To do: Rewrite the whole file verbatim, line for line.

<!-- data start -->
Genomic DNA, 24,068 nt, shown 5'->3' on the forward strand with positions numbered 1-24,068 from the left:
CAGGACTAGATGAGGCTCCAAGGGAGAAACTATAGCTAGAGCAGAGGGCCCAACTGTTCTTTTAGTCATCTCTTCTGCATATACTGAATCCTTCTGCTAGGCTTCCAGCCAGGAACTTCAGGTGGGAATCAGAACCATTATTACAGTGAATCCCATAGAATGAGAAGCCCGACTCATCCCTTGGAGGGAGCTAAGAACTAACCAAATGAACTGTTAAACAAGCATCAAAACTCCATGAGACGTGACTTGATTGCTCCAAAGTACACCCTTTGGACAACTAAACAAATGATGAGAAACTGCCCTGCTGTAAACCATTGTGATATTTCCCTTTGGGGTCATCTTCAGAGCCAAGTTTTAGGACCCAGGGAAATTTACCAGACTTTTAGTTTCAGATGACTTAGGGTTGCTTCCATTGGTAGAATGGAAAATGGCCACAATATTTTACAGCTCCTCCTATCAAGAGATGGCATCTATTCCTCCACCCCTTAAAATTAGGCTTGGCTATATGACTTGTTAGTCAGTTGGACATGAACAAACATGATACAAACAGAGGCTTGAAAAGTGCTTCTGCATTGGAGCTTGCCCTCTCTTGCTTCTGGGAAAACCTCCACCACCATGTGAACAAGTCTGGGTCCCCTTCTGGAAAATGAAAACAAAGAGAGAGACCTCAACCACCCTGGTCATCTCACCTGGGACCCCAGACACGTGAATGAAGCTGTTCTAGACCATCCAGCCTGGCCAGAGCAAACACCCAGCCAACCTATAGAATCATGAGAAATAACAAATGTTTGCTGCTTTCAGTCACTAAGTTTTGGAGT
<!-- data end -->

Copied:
Genomic DNA, 24,068 nt, shown 5'->3' on the forward strand with positions numbered 1-24,068 from the left:
CAGGACTAGATGAGGCTCCAAGGGAGAAACTATAGCTAGAGCAGAGGGCCCAACTGTTCTTTTAGTCATCTCTTCTGCATATACTGAATCCTTCTGCTAGGCTTCCAGCCAGGAACTTCAGGTGGGAATCAGAACCATTATTACAGTGAATCCCATAGAATGAGAAGCCCGACTCATCCCTTGGAGGGAGCTAAGAACTAACCAAATGAACTGTTAAACAAGCATCAAAACTCCATGAGACGTGACTTGATTGCTCCAAAGTACACCCTTTGGACAACTAAACAAATGATGAGAAACTGCCCTGCTGTAAACCATTGTGATATTTCCCTTTGGGGTCATCTTCAGAGCCAAGTTTTAGGACCCAGGGAAATTTACCAGACTTTTAGTTTCAGATGACTTAGGGTTGCTTCCATTGGTAGAATGGAAAATGGCCACAATATTTTACAGCTCCTCCTATCAAGAGATGGCATCTATTCCTCCACCCCTTAAAATTAGGCTTGGCTATATGACTTGTTAGTCAGTTGGACATGAACAAACATGATACAAACAGAGGCTTGAAAAGTGCTTCTGCATTGGAGCTTGCCCTCTCTTGCTTCTGGGAAAACCTCCACCACCATGTGAACAAGTCTGGGTCCCCTTCTGGAAAATGAAAACAAAGAGAGAGACCTCAACCACCCTGGTCATCTCACCTGGGACCCCAGACACGTGAATGAAGCTGTTCTAGACCATCCAGCCTGGCCAGAGCAAACACCCAGCCAACCTATAGAATCATGAGAAATAACAAATGTTTGCTGCTTTCAGTCACTAAGTTTTGGAGT